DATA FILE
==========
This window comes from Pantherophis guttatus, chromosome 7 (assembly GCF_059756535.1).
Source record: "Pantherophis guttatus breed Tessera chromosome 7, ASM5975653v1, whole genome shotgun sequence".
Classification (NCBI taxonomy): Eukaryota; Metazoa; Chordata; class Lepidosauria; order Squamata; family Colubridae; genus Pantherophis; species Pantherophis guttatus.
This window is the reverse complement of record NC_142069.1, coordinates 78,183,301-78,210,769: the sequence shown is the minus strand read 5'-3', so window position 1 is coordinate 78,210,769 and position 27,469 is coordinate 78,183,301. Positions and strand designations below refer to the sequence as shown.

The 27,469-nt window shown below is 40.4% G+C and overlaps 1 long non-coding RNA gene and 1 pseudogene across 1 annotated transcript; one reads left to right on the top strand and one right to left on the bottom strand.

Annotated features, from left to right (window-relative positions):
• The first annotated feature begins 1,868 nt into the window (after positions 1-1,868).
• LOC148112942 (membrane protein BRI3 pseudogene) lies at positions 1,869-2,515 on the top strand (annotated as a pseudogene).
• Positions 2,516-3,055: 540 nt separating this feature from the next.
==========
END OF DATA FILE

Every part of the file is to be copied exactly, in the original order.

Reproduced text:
This window comes from Pantherophis guttatus, chromosome 7 (assembly GCF_059756535.1).
Source record: "Pantherophis guttatus breed Tessera chromosome 7, ASM5975653v1, whole genome shotgun sequence".
Classification (NCBI taxonomy): Eukaryota; Metazoa; Chordata; class Lepidosauria; order Squamata; family Colubridae; genus Pantherophis; species Pantherophis guttatus.
This window is the reverse complement of record NC_142069.1, coordinates 78,183,301-78,210,769: the sequence shown is the minus strand read 5'-3', so window position 1 is coordinate 78,210,769 and position 27,469 is coordinate 78,183,301. Positions and strand designations below refer to the sequence as shown.

The 27,469-nt window shown below is 40.4% G+C and overlaps 1 long non-coding RNA gene and 1 pseudogene across 1 annotated transcript; one reads left to right on the top strand and one right to left on the bottom strand.

Annotated features, from left to right (window-relative positions):
• The first annotated feature begins 1,868 nt into the window (after positions 1-1,868).
• LOC148112942 (membrane protein BRI3 pseudogene) lies at positions 1,869-2,515 on the top strand (annotated as a pseudogene).
• Positions 2,516-3,055: 540 nt separating this feature from the next.